Douglas-fir stand on Vancouver Island

 

Welcome to the long-awaited, fourth and final post in our “Managed Forest Fundamentals” series.

Because it’s been a while, here’s a quick recap: Inspired by the realization that not everyone is as familiar with the Managed Forest Program as we are, we set out to rectify the situation by providing information about the fundamentals of the program.

The four fundamentals are:

  1. A Provincial Regulatory Model
  2. The Managed Forest Council
  3. Key Environmental Protections
  4. Incentives for Landowners

The first post shed light on the foundations of the provincial regulatory model. In our second post, we worked to dispel any confusion between the Private Forest Landowners Association (PFLA) and the Managed Forest Council (MFC), while the third post emphasized the legislation and regulations in place to protect public environmental values.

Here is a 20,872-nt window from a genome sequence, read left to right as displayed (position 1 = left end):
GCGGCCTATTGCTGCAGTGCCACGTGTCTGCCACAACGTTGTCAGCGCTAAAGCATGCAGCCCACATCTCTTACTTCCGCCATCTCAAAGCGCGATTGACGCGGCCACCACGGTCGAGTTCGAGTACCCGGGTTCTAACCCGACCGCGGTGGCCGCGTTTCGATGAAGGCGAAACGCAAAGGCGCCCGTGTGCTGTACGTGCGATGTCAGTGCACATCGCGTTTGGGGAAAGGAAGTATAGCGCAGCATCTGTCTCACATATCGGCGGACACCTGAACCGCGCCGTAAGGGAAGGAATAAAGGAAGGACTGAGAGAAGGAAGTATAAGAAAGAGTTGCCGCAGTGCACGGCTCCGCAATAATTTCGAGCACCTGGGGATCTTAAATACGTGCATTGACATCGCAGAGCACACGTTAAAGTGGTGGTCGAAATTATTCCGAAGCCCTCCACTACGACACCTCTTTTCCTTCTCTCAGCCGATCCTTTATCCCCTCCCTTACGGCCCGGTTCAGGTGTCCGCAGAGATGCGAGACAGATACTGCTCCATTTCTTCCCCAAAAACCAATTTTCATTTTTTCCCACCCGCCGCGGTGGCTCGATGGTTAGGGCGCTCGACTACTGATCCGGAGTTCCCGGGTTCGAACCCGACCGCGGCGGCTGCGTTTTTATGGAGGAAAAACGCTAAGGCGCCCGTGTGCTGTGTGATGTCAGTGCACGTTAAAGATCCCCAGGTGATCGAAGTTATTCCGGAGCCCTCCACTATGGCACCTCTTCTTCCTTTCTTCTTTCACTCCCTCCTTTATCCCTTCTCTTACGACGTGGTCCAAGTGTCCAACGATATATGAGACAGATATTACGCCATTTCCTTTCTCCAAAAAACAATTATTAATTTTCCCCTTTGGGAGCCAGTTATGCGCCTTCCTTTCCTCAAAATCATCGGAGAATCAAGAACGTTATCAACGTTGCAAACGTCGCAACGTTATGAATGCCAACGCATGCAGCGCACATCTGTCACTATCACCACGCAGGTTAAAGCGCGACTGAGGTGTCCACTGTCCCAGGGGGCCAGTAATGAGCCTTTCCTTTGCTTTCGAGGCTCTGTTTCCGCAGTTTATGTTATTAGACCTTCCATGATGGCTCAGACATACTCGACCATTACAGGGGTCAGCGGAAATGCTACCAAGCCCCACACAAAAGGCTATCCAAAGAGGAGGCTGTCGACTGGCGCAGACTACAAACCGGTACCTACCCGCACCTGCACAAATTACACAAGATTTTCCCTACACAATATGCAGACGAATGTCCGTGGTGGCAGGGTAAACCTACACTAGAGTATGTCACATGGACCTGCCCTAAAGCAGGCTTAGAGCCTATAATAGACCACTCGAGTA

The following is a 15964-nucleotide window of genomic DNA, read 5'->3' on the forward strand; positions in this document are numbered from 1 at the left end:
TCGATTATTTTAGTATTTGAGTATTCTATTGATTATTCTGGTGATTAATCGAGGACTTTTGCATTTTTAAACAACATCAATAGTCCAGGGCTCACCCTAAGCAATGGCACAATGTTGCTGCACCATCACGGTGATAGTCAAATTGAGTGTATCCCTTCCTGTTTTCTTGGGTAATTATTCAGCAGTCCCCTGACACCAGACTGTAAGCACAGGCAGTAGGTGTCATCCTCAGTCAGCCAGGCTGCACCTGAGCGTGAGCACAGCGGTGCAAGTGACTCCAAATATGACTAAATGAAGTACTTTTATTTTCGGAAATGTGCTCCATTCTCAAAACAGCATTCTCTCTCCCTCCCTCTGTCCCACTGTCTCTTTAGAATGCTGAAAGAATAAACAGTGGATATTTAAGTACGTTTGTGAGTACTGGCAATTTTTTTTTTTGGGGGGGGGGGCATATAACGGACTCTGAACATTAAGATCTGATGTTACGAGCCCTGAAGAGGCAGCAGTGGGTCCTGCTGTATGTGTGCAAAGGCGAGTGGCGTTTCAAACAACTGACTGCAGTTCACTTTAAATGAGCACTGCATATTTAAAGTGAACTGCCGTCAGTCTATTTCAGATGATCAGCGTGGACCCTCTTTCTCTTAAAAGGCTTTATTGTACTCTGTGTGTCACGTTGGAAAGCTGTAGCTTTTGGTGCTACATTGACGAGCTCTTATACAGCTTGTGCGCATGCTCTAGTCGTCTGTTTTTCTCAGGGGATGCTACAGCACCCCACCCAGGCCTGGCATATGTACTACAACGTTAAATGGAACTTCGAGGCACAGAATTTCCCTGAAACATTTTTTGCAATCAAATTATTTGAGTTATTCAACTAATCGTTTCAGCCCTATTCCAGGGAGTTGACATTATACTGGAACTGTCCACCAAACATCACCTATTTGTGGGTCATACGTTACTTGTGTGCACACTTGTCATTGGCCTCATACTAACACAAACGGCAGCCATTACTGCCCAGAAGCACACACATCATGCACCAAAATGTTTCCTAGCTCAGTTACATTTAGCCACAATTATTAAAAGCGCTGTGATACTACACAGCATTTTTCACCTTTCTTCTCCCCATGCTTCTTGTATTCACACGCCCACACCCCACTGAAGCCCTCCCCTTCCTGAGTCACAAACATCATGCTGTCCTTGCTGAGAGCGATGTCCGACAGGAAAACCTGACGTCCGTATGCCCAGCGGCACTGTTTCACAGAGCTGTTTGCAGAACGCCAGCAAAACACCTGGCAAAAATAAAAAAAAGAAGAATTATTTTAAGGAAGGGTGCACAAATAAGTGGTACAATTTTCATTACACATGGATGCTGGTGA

This fourth and final post relates to incentives for landowners by highlighting potential challenges that can negatively impact the viability of tree growing on private lands in BC, and the policy measures currently maintained to address them.

The challenges include:

  • Carrying costs
  • Uncompetitive property tax rates
  • Timing of tax liabilities
  • Uncertainty of owner’s freedom to manage
  • Protection of private property rights

Carrying costs